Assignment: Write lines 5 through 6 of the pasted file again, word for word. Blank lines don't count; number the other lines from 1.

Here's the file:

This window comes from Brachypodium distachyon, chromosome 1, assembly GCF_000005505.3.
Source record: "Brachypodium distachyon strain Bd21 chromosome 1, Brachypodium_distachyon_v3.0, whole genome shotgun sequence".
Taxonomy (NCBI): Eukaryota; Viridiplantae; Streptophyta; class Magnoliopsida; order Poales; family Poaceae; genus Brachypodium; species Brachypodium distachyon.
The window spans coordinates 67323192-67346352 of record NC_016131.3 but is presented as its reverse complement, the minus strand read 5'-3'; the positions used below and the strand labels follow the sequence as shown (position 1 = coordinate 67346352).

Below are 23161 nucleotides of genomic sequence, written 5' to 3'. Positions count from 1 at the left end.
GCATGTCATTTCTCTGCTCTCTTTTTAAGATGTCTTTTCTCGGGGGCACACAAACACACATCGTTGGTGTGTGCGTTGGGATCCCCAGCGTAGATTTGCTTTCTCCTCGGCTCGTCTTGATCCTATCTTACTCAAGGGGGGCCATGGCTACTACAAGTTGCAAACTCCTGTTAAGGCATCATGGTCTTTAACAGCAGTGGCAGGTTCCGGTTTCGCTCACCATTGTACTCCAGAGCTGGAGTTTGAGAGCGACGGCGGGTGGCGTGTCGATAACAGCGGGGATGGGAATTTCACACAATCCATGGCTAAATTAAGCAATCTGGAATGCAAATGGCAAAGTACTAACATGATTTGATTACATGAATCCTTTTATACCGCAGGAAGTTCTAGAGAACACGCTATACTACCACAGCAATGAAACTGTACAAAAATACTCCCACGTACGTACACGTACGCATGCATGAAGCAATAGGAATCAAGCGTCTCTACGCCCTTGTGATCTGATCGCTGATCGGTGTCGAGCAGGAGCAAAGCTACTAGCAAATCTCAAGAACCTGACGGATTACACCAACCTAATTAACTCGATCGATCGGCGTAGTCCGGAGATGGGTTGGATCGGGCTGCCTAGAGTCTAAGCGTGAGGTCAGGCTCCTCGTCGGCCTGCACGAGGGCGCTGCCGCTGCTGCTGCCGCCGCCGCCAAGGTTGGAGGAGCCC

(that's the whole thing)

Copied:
Below are 23161 nucleotides of genomic sequence, written 5' to 3'. Positions count from 1 at the left end.
GCATGTCATTTCTCTGCTCTCTTTTTAAGATGTCTTTTCTCGGGGGCACACAAACACACATCGTTGGTGTGTGCGTTGGGATCCCCAGCGTAGATTTGCTTTCTCCTCGGCTCGTCTTGATCCTATCTTACTCAAGGGGGGCCATGGCTACTACAAGTTGCAAACTCCTGTTAAGGCATCATGGTCTTTAACAGCAGTGGCAGGTTCCGGTTTCGCTCACCATTGTACTCCAGAGCTGGAGTTTGAGAGCGACGGCGGGTGGCGTGTCGATAACAGCGGGGATGGGAATTTCACACAATCCATGGCTAAATTAAGCAATCTGGAATGCAAATGGCAAAGTACTAACATGATTTGATTACATGAATCCTTTTATACCGCAGGAAGTTCTAGAGAACACGCTATACTACCACAGCAATGAAACTGTACAAAAATACTCCCACGTACGTACACGTACGCATGCATGAAGCAATAGGAATCAAGCGTCTCTACGCCCTTGTGATCTGATCGCTGATCGGTGTCGAGCAGGAGCAAAGCTACTAGCAAATCTCAAGAACCTGACGGATTACACCAACCTAATTAACTCGATCGATCGGCGTAGTCCGGAGATGGGTTGGATCGGGCTGCCTAGAGTCTAAGCGTGAGGTCAGGCTCCTCGTCGGCCTGCACGAGGGCGCTGCCGCTGCTGCTGCCGCCGCCGCCAAGGTTGGAGGAGCCC